IT’S difficult to let the week slip away without reviewing Maajid Nawaz’s appearance on Newsnight on Monday and a studio debate with Mehdi Hasan and Mo Ansar which descended into an ugly mess of people talking over each other, Hassan shouting ‘straw man’ as only he can while Maajid interrupted everyone as they spoke. Anybody not up to speed would’ve digested that ten minutes and wondered what it had all been for. Jeremy Paxman was almost silent, maybe exasperated, as the squabble raged.
The argument led to The Spectator’s Isabel Hardman mischievously suggesting the Lib Dems were now going cold on Maajid, on the basis that despite having previously seen him as quite a catch in the Hampstead and Kilburn parliamentary selection, they now seem his flirtations with controversy a potential distraction.
“They see there is not enough impetus to get him over the line. Nobody is really sure if he wants to be an MP,” she quotes a source “with knowledge of the campaign”, rolling the idea that less money and energy will be spent fighting H&K than it was in 2010 when the party made the constituency a genuine three-horse race.
If resources are ultimately divvied up in a less favourable way for Hampstead and Kilburn, however, maybe Maajid’s style isn’t to blame. When the Liberal Democrats look at north London, surely the priority next year is trying to resist the obvious threat of Labour’s Catherine West to one of their more high profile MPs, Lynne Featherstone, in Hornsey and Wood Green. That promises to be a close-run thing, which may well eclipse the intrigue we have previously seen in Hampstead. It’s not too much of a stretch of the imagination to think a call across borough boundaries may go out for resources to be sent to a ‘Save Lynne’ effort.
Moreover, the pointers which are taken from local elections in May – despite the likely low turnout – could be a more helpful guide for the Lib Dems about their general election prospects for the following year, rather than whether Maajid gets into a heated circular argument on Newsnight with Mehdi Hassan, or not. Certainly, his campaign is not likely to be as visible on the ground until those results are in, and the party knows what it is really working with in Camden.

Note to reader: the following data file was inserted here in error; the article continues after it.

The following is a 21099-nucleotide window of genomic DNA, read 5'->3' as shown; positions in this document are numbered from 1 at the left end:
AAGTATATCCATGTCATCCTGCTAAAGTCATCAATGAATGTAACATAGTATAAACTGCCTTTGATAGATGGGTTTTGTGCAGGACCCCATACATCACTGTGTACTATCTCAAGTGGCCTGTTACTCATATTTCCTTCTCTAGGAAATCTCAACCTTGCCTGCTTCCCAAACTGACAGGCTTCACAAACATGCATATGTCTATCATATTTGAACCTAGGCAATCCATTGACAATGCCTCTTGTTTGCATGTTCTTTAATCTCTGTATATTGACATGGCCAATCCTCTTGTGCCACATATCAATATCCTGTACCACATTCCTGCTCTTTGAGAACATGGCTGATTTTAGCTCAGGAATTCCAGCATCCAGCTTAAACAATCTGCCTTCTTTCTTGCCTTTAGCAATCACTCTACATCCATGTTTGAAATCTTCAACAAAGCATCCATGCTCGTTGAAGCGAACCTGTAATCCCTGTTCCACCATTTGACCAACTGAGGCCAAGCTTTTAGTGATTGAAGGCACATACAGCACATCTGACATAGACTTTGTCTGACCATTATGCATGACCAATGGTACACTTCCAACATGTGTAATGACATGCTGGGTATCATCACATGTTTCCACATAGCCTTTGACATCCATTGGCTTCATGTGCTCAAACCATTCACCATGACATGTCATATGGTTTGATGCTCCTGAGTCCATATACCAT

In terms of Maajid’s approach, it is naive to think Hampstead and Kilburn member did not know what they were getting when they selected the chairman of Quilliam for the race in H&K and are now shocked that he gets into divisive debates on television programmes or on Twitter. They needed somebody with some level of profile to draw new interest in what they are doing, even if their famously localised, street by street efforts are not necessarily an easy fit with a speaker whose prime thoughts are about foreign policy and combating extremism.
It’s the deal they accepted: a man who is on the telly a lot and a bit of oomph to the campaign, in return for a guy who might need reminding every now and then to get his bum to the Jester Festival cake stall.
One Lib Dem in NW6 told me this week amid the repeated gossip that Maajid’s Newsnight appearance and any further distractions would ultimately count against him: “He might not be like candidates we’ve had before but saying he isn’t interested in local issues or saying he upsets people won’t get Labour anywhere – Glenda Jackson has been hiding in Blackheath all the time she has been in the MP and her party has let her be invisible here, while still calling for water cannons during the riots or supporting HS2.”
Glenda was always able to somehow prefer national debates over local ones, but then suddenly wow people at hustings around here before elections with reminders of what a good public speaker she can be. Maajid too can dominate a stage. Maybe, to some extent, he will need to show he can replicate the way she has done things to advance.